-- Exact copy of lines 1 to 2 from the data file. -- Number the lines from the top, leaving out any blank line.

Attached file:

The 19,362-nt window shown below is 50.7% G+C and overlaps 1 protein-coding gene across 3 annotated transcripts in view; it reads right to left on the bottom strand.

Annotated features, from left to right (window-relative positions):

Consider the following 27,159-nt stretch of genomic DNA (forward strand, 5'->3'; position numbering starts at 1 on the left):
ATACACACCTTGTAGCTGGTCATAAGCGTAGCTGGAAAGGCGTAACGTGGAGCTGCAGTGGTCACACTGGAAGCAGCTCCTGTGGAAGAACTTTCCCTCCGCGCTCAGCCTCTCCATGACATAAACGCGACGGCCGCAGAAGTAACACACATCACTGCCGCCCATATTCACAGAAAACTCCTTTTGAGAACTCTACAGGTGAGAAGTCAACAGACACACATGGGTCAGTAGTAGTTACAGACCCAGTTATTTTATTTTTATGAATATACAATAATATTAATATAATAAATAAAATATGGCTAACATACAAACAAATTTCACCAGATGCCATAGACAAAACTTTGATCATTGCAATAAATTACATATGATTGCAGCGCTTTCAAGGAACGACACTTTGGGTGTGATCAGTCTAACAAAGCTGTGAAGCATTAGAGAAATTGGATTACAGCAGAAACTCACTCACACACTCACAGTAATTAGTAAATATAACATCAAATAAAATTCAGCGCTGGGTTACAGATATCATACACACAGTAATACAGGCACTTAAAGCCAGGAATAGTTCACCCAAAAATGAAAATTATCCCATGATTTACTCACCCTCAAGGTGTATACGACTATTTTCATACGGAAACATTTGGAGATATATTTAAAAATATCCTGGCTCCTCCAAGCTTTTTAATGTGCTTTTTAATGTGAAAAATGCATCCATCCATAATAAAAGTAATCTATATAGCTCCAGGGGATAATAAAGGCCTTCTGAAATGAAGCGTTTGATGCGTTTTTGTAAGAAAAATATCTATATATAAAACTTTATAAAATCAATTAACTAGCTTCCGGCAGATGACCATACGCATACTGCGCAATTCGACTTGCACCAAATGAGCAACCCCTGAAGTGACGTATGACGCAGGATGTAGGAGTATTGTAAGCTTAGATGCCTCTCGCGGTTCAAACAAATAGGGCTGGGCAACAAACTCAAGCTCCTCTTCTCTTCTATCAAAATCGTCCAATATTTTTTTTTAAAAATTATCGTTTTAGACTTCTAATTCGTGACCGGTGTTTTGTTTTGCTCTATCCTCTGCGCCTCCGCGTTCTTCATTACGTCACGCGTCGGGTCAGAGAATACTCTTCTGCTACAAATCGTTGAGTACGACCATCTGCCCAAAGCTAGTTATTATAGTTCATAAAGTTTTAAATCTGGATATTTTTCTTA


The 19,362-nt window shown below is 50.7% G+C and overlaps 1 protein-coding gene across 3 annotated transcripts in view; it reads right to left on the bottom strand.

Annotated features, from left to right (window-relative positions):